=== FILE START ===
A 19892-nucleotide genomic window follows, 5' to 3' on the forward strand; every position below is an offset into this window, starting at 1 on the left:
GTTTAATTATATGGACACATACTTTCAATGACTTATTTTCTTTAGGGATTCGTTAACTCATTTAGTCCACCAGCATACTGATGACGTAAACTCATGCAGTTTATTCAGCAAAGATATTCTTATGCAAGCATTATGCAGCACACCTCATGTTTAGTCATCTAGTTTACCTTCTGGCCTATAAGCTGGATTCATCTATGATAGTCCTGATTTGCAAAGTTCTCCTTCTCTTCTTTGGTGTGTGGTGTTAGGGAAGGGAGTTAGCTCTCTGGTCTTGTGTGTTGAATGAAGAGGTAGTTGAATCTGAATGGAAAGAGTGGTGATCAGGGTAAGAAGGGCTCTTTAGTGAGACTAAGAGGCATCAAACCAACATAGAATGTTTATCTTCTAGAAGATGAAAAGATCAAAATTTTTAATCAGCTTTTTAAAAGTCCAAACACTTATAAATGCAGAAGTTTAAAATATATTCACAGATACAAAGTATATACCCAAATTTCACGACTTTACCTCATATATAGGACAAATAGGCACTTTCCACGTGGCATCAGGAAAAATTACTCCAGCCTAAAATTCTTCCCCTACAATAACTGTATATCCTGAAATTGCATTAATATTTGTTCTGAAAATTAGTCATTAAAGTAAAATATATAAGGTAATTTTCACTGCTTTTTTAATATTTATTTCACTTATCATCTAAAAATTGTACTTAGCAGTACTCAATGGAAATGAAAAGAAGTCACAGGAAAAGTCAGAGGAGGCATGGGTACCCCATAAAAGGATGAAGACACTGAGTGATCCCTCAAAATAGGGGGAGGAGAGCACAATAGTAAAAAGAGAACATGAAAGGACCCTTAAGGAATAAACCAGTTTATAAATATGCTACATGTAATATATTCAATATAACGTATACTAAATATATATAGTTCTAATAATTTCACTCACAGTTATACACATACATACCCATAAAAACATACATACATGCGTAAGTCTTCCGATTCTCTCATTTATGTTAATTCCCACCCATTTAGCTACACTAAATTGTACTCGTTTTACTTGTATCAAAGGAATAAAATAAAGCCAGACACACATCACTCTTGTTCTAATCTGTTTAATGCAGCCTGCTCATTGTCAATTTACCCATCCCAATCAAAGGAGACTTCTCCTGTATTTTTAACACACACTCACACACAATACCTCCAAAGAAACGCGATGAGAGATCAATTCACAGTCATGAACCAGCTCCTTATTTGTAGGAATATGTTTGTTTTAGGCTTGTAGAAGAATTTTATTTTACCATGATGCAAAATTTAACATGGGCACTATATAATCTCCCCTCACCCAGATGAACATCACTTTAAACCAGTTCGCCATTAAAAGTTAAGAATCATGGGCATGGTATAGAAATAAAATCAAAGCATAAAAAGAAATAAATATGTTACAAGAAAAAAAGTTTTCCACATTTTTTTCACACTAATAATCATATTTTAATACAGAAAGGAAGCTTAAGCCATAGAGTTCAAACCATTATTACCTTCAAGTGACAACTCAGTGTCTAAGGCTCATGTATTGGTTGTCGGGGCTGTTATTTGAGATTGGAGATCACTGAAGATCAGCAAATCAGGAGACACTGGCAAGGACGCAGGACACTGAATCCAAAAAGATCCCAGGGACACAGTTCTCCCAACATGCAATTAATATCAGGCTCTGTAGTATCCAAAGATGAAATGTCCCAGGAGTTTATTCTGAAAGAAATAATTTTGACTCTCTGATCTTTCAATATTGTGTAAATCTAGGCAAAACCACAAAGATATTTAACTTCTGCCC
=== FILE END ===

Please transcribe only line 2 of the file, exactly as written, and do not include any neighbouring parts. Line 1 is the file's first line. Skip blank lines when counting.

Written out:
GTTTAATTATATGGACACATACTTTCAATGACTTATTTTCTTTAGGGATTCGTTAACTCATTTAGTCCACCAGCATACTGATGACGTAAACTCATGCAGTTTATTCAGCAAAGATATTCTTATGCAAGCATTATGCAGCACACCTCATGTTTAGTCATCTAGTTTACCTTCTGGCCTATAAGCTGGATTCATCTATGATAGTCCTGATTTGCAAAGTTCTCCTTCTCTTCTTTGGTGTGTGGTGTTAGGGAAGGGAGTTAGCTCTCTGGTCTTGTGTGTTGAATGAAGAGGTAGTTGAATCTGAATGGAAAGAGTGGTGATCAGGGTAAGAAGGGCTCTTTAGTGAGACTAAGAGGCATCAAACCAACATAGAATGTTTATCTTCTAGAAGATGAAAAGATCAAAATTTTTAATCAGCTTTTTAAAAGTCCAAACACTTATAAATGCAGAAGTTTAAAATATATTCACAGATACAAAGTATATACCCAAATTTCACGACTTTACCTCATATATAGGACAAATAGGCACTTTCCACGTGGCATCAGGAAAAATTACTCCAGCCTAAAATTCTTCCCCTACAATAACTGTATATCCTGAAATTGCATTAATATTTGTTCTGAAAATTAGTCATTAAAGTAAAATATATAAGGTAATTTTCACTGCTTTTTTAATATTTATTTCACTTATCATCTAAAAATTGTACTTAGCAGTACTCAATGGAAATGAAAAGAAGTCACAGGAAAAGTCAGAGGAGGCATGGGTACCCCATAAAAGGATGAAGACACTGAGTGATCCCTCAAAATAGGGGGAGGAGAGCACAATAGTAAAAAGAGAACATGAAAGGACCCTTAAGGAATAAACCAGTTTATAAATATGCTACATGTAATATATTCAATATAACGTATACTAAATATATATAGTTCTAATAATTTCACTCACAGTTATACACATACATACCCATAAAAACATACATACATGCGTAAGTCTTCCGATTCTCTCATTTATGTTAATTCCCACCCATTTAGCTACACTAAATTGTACTCGTTTTACTTGTATCAAAGGAATAAAATAAAGCCAGACACACATCACTCTTGTTCTAATCTGTTTAATGCAGCCTGCTCATTGTCAATTTACCCATCCCAATCAAAGGAGACTTCTCCTGTATTTTTAACACACACTCACACACAATACCTCCAAAGAAACGCGATGAGAGATCAATTCACAGTCATGAACCAGCTCCTTATTTGTAGGAATATGTTTGTTTTAGGCTTGTAGAAGAATTTTATTTTACCATGATGCAAAATTTAACATGGGCACTATATAATCTCCCCTCACCCAGATGAACATCACTTTAAACCAGTTCGCCATTAAAAGTTAAGAATCATGGGCATGGTATAGAAATAAAATCAAAGCATAAAAAGAAATAAATATGTTACAAGAAAAAAAGTTTTCCACATTTTTTTCACACTAATAATCATATTTTAATACAGAAAGGAAGCTTAAGCCATAGAGTTCAAACCATTATTACCTTCAAGTGACAACTCAGTGTCTAAGGCTCATGTATTGGTTGTCGGGGCTGTTATTTGAGATTGGAGATCACTGAAGATCAGCAAATCAGGAGACACTGGCAAGGACGCAGGACACTGAATCCAAAAAGATCCCAGGGACACAGTTCTCCCAACATGCAATTAATATCAGGCTCTGTAGTATCCAAAGATGAAATGTCCCAGGAGTTTATTCTGAAAGAAATAATTTTGACTCTCTGATCTTTCAATATTGTGTAAATCTAGGCAAAACCACAAAGATATTTAACTTCTGCCC